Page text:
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Riverside responds

Woods feels council has treated proposal 'unfairly and incorrectly'

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By Bob Barnett

The owner and developer of the Riverside Campground is not happy with council’s suggestion that the campground has failed to live up to expectations.

“I do feel we’ve been dealt with unfairly and incorrectly,” Nigel Woods said this week.

At the June 18 council meeting a rezoning application for the second phase of the Riverside Campground development, on the east side of Fitzsimmons Creek, was sent back to staff, rather than to a public information meeting.

Mayor Ken Melamed said he was “shocked at how few promises were kept” in the first phase of development, while Councillor Nancy Wilhelm-Morden said she was suspicious the project was morphing into something other than a campground.

Woods is frustrated that council members have come to these perceptions while denying him the opportunity to take the rezoning application to a public information meeting, where he could answer some of what he calls “allegations.”

“We followed the process and have been denied the opportunity to show the public,” Woods said. He said he invited all council members and staff to join him onsite last fall so he could explain his proposal and answer questions. Council declined.

Woods added that municipal staff wasn’t given any direction from council at the June 18 meeting and he is not about to change his plans, at least until he gets an opportunity to re-present to council.

“We’ve spent 16 months working with staff on this,” he said.

That work was boiled down to a nine-page report to council that “clearly suggested moving the project forward.” The Advisory Planning Commission also supported moving the project forward. The Whistler Chamber of Commerce doesn’t specifically endorse projects but the board supported Riverside’s phase II concept in a March 14 letter to council.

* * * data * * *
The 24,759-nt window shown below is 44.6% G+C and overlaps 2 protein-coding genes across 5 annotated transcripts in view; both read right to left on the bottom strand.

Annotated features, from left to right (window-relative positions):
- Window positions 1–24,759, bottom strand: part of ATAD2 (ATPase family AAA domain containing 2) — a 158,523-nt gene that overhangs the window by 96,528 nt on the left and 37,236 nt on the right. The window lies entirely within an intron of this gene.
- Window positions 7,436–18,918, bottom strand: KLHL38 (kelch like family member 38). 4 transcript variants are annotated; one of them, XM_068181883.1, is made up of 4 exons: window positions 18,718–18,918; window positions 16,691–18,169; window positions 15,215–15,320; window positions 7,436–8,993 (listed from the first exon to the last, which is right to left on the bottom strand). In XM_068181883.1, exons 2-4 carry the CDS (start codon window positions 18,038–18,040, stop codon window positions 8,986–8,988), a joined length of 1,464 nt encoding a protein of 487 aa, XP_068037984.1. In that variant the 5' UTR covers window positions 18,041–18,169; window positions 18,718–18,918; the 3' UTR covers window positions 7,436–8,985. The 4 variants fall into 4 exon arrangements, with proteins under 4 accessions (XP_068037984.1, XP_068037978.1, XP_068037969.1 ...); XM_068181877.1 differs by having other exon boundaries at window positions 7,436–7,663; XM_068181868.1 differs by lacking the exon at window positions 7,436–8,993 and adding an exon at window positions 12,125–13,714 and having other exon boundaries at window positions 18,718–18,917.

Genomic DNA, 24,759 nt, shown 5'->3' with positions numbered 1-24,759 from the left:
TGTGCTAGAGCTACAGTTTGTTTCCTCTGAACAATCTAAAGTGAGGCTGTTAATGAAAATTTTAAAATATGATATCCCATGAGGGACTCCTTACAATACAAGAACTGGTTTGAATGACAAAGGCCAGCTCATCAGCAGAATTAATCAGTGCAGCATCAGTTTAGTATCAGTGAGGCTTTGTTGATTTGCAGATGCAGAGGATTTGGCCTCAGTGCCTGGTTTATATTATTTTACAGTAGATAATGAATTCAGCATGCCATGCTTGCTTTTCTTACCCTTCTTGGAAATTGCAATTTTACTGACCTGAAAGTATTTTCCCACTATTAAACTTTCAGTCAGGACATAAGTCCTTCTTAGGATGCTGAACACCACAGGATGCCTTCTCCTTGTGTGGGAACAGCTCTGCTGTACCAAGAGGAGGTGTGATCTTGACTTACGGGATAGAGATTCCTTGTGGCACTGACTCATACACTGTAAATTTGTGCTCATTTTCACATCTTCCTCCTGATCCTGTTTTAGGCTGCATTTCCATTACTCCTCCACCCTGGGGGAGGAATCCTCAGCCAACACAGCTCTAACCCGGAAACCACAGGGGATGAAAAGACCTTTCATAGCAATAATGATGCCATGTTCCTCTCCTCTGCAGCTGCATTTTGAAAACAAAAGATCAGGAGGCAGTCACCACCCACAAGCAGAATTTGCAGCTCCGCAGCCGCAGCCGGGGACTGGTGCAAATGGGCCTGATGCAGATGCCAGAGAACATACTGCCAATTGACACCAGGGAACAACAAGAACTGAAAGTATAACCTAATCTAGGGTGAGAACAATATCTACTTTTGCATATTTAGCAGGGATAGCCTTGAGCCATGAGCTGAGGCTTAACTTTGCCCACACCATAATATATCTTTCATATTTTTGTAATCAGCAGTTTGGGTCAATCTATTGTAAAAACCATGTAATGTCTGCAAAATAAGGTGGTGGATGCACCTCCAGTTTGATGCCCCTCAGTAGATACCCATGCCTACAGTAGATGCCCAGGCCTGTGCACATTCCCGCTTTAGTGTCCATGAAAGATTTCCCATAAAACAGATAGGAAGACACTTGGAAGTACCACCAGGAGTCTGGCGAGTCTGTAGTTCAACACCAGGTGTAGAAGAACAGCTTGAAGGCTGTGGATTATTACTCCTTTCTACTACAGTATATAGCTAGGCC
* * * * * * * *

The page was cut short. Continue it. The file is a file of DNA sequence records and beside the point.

The history of the Riverside Campground goes back to the mid-90s, when Woods’ proposal was one of several responses to a municipal call for campground proposals. The criteria for a campground were set out prior to the proposal call by municipal staff and Riverside was chosen because it best met those criteria.

The land was re-zoned to allow for a campground, to be built in phases, and phase I — most of the existing facility — opened in December 1999. It includes 14 cabins, 30 tenting sites, 66 RV sites, a pitch and putt golf course and a lodge. The lodge includes washrooms, showers, laundry facilities, a restaurant and 20 employee housing suites.

The problem, said Woods, is that the campground opened just before the downturn in the economy and multiple problems that hit tourism. It was also hampered by a lack of RV business in the winter and not enough RV pads and camping sites on weekends during the summer. In the years since the campground has opened it’s just paid the bills.

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